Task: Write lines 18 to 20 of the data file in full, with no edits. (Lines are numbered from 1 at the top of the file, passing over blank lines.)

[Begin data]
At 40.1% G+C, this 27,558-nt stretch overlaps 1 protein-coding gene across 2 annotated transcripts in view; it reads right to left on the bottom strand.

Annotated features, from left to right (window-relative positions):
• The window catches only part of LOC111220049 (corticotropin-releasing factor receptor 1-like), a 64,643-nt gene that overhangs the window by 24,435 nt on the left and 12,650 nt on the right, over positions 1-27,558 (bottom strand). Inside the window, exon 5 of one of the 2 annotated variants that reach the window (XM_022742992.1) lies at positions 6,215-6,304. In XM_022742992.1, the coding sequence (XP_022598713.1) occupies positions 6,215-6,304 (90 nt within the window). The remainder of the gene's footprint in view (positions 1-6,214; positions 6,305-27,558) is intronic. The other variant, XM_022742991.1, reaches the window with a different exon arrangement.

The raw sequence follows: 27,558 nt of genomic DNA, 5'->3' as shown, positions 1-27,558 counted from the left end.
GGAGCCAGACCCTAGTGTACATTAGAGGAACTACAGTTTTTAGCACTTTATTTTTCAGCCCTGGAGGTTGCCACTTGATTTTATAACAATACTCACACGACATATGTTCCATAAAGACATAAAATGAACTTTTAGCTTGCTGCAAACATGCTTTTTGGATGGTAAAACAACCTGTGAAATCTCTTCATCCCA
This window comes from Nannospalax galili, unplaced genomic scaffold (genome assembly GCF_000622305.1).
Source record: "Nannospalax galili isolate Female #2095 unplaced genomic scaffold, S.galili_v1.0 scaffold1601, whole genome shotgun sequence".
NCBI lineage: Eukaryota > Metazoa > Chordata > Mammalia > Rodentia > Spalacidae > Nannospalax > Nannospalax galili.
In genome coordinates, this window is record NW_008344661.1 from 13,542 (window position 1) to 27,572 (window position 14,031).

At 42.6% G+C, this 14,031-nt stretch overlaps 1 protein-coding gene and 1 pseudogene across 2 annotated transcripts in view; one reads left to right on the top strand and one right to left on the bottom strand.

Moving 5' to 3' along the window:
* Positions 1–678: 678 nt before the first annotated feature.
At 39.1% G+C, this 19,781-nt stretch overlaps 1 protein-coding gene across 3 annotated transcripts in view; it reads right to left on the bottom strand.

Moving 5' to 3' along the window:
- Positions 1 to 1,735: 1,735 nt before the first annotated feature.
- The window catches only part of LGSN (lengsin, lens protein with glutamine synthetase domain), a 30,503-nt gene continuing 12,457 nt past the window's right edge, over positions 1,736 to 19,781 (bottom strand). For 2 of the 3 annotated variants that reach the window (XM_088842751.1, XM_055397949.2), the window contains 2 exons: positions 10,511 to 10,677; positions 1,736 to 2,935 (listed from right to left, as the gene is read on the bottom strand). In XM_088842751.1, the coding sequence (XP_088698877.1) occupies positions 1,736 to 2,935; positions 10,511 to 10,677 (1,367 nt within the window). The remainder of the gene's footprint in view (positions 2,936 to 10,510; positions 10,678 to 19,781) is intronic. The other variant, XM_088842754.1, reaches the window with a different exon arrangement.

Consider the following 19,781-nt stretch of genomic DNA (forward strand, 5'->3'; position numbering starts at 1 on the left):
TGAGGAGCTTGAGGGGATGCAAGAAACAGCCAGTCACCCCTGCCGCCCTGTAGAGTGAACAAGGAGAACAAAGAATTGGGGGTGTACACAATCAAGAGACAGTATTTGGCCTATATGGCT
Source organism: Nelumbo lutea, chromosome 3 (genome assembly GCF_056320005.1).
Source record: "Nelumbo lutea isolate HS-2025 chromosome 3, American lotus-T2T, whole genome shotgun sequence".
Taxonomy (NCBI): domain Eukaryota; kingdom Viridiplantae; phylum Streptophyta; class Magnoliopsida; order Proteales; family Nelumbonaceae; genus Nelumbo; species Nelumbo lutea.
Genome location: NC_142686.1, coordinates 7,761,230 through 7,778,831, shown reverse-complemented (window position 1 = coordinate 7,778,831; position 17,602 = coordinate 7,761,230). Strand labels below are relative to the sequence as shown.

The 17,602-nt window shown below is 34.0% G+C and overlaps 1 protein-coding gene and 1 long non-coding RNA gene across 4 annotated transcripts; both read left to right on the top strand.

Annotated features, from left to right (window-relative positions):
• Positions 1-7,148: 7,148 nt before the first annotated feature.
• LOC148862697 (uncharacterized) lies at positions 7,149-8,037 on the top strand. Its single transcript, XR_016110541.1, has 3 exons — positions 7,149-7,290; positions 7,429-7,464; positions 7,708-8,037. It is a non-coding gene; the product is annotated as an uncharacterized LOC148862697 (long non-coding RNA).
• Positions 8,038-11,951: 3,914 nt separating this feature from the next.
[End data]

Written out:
TGAGGAGCTTGAGGGGATGCAAGAAACAGCCAGTCACCCCTGCCGCCCTGTAGAGTGAACAAGGAGAACAAAGAATTGGGGGTGTACACAATCAAGAGACAGTATTTGGCCTATATGGCT
Source organism: Nelumbo lutea, chromosome 3 (genome assembly GCF_056320005.1).
Source record: "Nelumbo lutea isolate HS-2025 chromosome 3, American lotus-T2T, whole genome shotgun sequence".